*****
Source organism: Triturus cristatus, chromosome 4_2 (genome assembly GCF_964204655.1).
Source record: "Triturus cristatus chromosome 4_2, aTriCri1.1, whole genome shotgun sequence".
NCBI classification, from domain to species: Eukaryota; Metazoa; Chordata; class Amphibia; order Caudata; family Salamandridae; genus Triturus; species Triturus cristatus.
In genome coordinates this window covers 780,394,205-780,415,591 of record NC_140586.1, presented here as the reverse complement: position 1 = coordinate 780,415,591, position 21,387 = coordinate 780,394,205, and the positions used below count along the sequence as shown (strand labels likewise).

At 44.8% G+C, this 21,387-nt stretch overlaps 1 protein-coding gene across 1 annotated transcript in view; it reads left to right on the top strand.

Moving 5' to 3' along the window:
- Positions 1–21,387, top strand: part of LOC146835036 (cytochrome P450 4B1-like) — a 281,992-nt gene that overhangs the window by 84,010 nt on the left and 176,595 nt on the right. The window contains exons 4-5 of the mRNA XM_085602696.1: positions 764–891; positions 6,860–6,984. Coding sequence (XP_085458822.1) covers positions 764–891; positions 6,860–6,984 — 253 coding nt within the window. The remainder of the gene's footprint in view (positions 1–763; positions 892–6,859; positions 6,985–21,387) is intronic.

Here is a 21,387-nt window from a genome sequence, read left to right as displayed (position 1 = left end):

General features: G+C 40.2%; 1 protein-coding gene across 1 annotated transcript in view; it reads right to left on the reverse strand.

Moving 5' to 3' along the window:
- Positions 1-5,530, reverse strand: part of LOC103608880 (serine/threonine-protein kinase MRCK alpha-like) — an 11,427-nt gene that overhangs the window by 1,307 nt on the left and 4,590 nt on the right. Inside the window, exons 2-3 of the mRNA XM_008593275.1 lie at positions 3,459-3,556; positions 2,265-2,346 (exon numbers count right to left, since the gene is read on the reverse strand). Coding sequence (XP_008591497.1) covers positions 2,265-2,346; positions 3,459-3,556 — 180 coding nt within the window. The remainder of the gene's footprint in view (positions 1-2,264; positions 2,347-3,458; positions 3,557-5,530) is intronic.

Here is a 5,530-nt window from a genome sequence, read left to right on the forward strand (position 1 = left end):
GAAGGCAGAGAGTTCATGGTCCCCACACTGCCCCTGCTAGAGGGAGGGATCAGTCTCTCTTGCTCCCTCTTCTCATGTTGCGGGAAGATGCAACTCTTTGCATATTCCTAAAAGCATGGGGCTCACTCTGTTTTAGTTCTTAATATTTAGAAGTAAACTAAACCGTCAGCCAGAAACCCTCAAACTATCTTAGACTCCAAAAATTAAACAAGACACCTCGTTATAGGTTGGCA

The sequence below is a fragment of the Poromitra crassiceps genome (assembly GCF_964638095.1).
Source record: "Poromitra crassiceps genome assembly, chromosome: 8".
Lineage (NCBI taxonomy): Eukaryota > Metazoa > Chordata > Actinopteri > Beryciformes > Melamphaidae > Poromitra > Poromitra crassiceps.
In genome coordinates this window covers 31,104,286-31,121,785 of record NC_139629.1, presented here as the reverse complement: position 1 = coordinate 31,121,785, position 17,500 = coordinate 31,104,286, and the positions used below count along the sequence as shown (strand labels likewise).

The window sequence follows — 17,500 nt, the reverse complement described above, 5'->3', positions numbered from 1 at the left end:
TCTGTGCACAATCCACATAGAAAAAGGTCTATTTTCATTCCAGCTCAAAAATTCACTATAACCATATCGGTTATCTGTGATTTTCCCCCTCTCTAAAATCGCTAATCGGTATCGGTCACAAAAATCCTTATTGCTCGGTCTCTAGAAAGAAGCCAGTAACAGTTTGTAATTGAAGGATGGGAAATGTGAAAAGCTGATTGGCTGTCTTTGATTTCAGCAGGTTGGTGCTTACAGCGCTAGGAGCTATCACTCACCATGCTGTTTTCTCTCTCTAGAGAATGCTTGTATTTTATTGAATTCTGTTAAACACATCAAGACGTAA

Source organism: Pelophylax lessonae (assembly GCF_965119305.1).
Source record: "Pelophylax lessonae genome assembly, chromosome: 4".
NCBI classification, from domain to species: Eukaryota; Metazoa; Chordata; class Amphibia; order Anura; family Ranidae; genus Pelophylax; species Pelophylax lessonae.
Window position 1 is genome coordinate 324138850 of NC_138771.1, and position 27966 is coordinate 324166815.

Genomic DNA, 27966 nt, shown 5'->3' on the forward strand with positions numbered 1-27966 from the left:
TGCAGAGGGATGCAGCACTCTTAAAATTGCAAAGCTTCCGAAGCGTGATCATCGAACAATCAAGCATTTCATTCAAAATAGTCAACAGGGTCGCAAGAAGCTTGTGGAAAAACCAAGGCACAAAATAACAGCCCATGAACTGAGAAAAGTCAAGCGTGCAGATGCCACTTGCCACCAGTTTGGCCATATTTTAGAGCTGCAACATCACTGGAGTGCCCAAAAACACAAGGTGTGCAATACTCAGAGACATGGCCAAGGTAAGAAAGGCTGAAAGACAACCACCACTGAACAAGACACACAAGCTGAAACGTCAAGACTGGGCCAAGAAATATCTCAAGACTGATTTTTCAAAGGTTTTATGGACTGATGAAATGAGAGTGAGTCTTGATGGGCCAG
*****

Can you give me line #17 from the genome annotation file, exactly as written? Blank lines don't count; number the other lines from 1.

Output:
In genome coordinates this window covers 31,104,286-31,121,785 of record NC_139629.1, presented here as the reverse complement: position 1 = coordinate 31,121,785, position 17,500 = coordinate 31,104,286, and the positions used below count along the sequence as shown (strand labels likewise).